Cape Cod homes are among the most recognized and loved homes in America. This historic residential architectural style features compact homes of one to one-and-a-half stories with gables and a central chimney.
Puritan settlers built the first Cape Cod-style homes in New England hundreds of years ago.
But in the 20th century, the revival of Cape Cod-style homes, also known as Cape Cod cottages, became extremely popular among middle-class families. Today, these sturdy homes can be found all over the United States.
Cape Cod-style homes are often compared to colonial homes — but have one big difference. Colonial homes feature bell-shaped roofs, while Cape Cod homes’ roofs are triangular in nature.
JUMP TO SECTION
- Traditional Cape Cod homes vs. Revival Cape Cod homes
- Defining elements of Cape Cod homes
- Types of Cape Cod homes
- Who should buy a Cape Cod-style home?
- Pros of buying a Cape Cod-style home
- Cons of buying a Cape Cod-style home
- Ways to finance a Cape Cod-style home
Traditional Cape Cod homes vs. Revival Cape Cod homes
Similarities between traditional Cape Cod homes and revival Cape Cod homes:
- Rectangular shape
- Steep roof pitch with side gables
- One to one-and-a-half stories of living area
- Large chimney
Differences between traditional Cape Cod homes and revival Cape Cod homes:
- Revival Cape Cod homes are much larger than traditional, featuring multiple bedrooms and living areas
- The second story of a revival Cape Cod home normally has extra bedrooms, while traditional Cape Cod homes use the area for storage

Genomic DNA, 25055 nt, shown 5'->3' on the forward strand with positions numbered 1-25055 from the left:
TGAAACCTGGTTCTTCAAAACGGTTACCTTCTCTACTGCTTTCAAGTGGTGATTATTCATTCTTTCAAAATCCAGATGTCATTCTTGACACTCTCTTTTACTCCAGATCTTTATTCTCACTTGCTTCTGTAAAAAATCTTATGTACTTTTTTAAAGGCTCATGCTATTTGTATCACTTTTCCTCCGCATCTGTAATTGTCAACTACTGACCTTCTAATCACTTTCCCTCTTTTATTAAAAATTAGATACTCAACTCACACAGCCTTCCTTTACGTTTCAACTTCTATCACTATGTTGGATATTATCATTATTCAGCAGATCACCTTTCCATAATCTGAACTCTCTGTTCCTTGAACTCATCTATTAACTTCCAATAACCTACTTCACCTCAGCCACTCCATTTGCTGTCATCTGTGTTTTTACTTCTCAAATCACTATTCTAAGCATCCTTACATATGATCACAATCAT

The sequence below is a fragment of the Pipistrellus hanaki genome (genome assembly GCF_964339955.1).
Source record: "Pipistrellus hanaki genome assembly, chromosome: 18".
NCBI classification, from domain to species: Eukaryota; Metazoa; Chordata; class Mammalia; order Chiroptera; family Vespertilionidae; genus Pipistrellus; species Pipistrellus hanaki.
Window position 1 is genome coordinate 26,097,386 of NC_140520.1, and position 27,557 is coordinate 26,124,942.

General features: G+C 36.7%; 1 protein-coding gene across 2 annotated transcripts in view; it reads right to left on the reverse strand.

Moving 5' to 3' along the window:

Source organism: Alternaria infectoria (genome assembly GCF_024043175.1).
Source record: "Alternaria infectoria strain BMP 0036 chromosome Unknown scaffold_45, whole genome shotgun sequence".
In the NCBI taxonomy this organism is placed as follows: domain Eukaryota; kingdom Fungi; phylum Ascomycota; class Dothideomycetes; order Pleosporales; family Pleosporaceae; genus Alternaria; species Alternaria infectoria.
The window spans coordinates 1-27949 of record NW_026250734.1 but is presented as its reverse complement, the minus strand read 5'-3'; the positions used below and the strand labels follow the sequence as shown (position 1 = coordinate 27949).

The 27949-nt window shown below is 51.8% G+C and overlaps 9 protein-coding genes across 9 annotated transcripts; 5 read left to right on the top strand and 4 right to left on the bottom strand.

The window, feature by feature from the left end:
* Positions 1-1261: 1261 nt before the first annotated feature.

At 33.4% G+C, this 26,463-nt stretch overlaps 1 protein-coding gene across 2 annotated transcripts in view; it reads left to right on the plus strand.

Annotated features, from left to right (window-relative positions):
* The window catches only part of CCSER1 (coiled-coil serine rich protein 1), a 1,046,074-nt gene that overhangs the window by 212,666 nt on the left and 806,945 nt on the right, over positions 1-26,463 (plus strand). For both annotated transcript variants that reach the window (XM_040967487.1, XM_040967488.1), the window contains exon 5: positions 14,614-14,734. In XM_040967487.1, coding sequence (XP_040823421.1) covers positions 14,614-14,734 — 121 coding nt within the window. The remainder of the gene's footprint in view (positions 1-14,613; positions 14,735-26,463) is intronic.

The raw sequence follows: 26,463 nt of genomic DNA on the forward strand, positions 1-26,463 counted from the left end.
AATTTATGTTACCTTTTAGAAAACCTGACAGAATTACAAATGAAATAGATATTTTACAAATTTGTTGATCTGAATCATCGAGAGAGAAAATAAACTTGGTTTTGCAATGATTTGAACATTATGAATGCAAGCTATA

- Wooden shutters on revival Cape Cod homes are used purely for decoration, while traditional Cape Cod homes used them for weather purposes
British colonists who settled in America built the first Cape Cod-style homes during the 17th century. They were modeled after England’s half-timbered houses and adapted to survive the New England climate.
Settlers built traditional Cape Cod homes from wood and placed a door at the house’s center with double windows on both sides. Traditional homes are identifiable by their:
- Rectangular shape
- Steep roof pitch with side gables
- One-and-a-half stories of living
Revival Cape Cod-style homes made a resurgence from the late 1930s through the 1950s thanks to Boston architect Royal Barry Willis.
Why the sudden boom? Cape Cods were inexpensive to mass-produce as thousands of soldiers returned home from war, searching for homes to settle down with their growing families.
Revival Cape Cod homes share many features with their centuries-old counterparts. A revival Cape Cod home has finished rooms in the second story and large dormers to expand the living space. Unlike traditional Cape Cod homes, chimneys are not placed in the center of the house but are instead placed on one of the sides of the home.
Defining elements of Cape Cod homes
- Large chimneys
- Steep roofs
- Windows and dormers
- Shingle siding
- Simple exterior ornamentation
- One to one-and-a-half stories
Whether you are looking to buy a traditional or revival Cape Cod-style home, there are certain defining elements these much-loved homes are known for.
When you think of Cape Cod homes, chimneys are among the first things that come to mind. Chimneys have helped New England families survive unpredictable winter weather for hundreds of years by keeping the house insulated and warm.
Traditional Cape Cod-style homes saw chimneys placed in the center of the home. They are now placed off to one side of the house, typically where the living room is.
It’s important to note that chimneys do not necessarily mean fireplaces in revival Cape Cod homes. These chimneys are used to expel fumes and gases given off from furnaces or other sources of heat coming from within the house.
Steep roofs are another staple of Cape Cod-style homes. They were designed to shed both rain and snow quickly.
Traditional and revival Cape Cod homes both feature this type of roof.
Windows and dormers
Traditional and revival Cape Cod-style homes both feature uniformly placed windows and dormers.
Each home typically has two windows on each side of the central front door. Dormers are generally placed on each side of the chimney on the second story to open up the attic, bedrooms, or loft upstairs.